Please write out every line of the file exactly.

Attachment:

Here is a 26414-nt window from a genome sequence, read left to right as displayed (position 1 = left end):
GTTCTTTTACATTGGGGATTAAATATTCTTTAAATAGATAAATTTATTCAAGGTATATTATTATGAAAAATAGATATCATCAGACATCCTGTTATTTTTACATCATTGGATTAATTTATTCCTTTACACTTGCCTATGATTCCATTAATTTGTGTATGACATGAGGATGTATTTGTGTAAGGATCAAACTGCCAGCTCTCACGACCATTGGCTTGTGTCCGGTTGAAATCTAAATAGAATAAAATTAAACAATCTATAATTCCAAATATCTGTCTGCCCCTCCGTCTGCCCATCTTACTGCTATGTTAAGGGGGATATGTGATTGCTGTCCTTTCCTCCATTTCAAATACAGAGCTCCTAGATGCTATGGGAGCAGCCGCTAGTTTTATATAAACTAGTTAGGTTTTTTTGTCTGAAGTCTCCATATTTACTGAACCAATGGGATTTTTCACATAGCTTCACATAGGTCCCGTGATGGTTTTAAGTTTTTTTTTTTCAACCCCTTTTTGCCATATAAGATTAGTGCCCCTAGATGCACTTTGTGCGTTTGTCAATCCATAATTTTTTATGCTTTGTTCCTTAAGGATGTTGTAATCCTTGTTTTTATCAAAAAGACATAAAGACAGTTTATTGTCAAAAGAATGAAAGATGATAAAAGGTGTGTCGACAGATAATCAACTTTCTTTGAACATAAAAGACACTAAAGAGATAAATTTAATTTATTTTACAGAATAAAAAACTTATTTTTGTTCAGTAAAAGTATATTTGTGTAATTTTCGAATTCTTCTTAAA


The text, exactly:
Here is a 26414-nt window from a genome sequence, read left to right as displayed (position 1 = left end):
GTTCTTTTACATTGGGGATTAAATATTCTTTAAATAGATAAATTTATTCAAGGTATATTATTATGAAAAATAGATATCATCAGACATCCTGTTATTTTTACATCATTGGATTAATTTATTCCTTTACACTTGCCTATGATTCCATTAATTTGTGTATGACATGAGGATGTATTTGTGTAAGGATCAAACTGCCAGCTCTCACGACCATTGGCTTGTGTCCGGTTGAAATCTAAATAGAATAAAATTAAACAATCTATAATTCCAAATATCTGTCTGCCCCTCCGTCTGCCCATCTTACTGCTATGTTAAGGGGGATATGTGATTGCTGTCCTTTCCTCCATTTCAAATACAGAGCTCCTAGATGCTATGGGAGCAGCCGCTAGTTTTATATAAACTAGTTAGGTTTTTTTGTCTGAAGTCTCCATATTTACTGAACCAATGGGATTTTTCACATAGCTTCACATAGGTCCCGTGATGGTTTTAAGTTTTTTTTTTTCAACCCCTTTTTGCCATATAAGATTAGTGCCCCTAGATGCACTTTGTGCGTTTGTCAATCCATAATTTTTTATGCTTTGTTCCTTAAGGATGTTGTAATCCTTGTTTTTATCAAAAAGACATAAAGACAGTTTATTGTCAAAAGAATGAAAGATGATAAAAGGTGTGTCGACAGATAATCAACTTTCTTTGAACATAAAAGACACTAAAGAGATAAATTTAATTTATTTTACAGAATAAAAAACTTATTTTTGTTCAGTAAAAGTATATTTGTGTAATTTTCGAATTCTTCTTAAA